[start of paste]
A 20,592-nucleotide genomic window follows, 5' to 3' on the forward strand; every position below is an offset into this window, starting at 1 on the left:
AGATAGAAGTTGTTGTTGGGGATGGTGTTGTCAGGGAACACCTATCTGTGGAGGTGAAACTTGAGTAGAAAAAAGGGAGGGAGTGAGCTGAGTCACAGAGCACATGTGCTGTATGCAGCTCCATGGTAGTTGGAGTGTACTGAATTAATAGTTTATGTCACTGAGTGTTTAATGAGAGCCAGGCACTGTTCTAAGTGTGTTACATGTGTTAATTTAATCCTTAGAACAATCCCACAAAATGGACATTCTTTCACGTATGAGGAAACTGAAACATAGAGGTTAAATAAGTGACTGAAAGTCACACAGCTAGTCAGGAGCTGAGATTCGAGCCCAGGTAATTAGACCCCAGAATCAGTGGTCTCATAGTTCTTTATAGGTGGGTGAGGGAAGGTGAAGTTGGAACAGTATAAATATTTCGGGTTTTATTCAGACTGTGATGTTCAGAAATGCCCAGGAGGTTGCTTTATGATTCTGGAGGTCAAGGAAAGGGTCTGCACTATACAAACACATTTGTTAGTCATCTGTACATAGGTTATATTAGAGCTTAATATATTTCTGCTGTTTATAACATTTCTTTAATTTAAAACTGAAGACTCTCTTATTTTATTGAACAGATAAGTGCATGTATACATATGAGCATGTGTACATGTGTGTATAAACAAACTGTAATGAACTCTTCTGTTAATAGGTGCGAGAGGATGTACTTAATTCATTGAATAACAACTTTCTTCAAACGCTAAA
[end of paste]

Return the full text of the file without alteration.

A 20,592-nucleotide genomic window follows, 5' to 3' on the forward strand; every position below is an offset into this window, starting at 1 on the left:
AGATAGAAGTTGTTGTTGGGGATGGTGTTGTCAGGGAACACCTATCTGTGGAGGTGAAACTTGAGTAGAAAAAAGGGAGGGAGTGAGCTGAGTCACAGAGCACATGTGCTGTATGCAGCTCCATGGTAGTTGGAGTGTACTGAATTAATAGTTTATGTCACTGAGTGTTTAATGAGAGCCAGGCACTGTTCTAAGTGTGTTACATGTGTTAATTTAATCCTTAGAACAATCCCACAAAATGGACATTCTTTCACGTATGAGGAAACTGAAACATAGAGGTTAAATAAGTGACTGAAAGTCACACAGCTAGTCAGGAGCTGAGATTCGAGCCCAGGTAATTAGACCCCAGAATCAGTGGTCTCATAGTTCTTTATAGGTGGGTGAGGGAAGGTGAAGTTGGAACAGTATAAATATTTCGGGTTTTATTCAGACTGTGATGTTCAGAAATGCCCAGGAGGTTGCTTTATGATTCTGGAGGTCAAGGAAAGGGTCTGCACTATACAAACACATTTGTTAGTCATCTGTACATAGGTTATATTAGAGCTTAATATATTTCTGCTGTTTATAACATTTCTTTAATTTAAAACTGAAGACTCTCTTATTTTATTGAACAGATAAGTGCATGTATACATATGAGCATGTGTACATGTGTGTATAAACAAACTGTAATGAACTCTTCTGTTAATAGGTGCGAGAGGATGTACTTAATTCATTGAATAACAACTTTCTTCAAACGCTAAA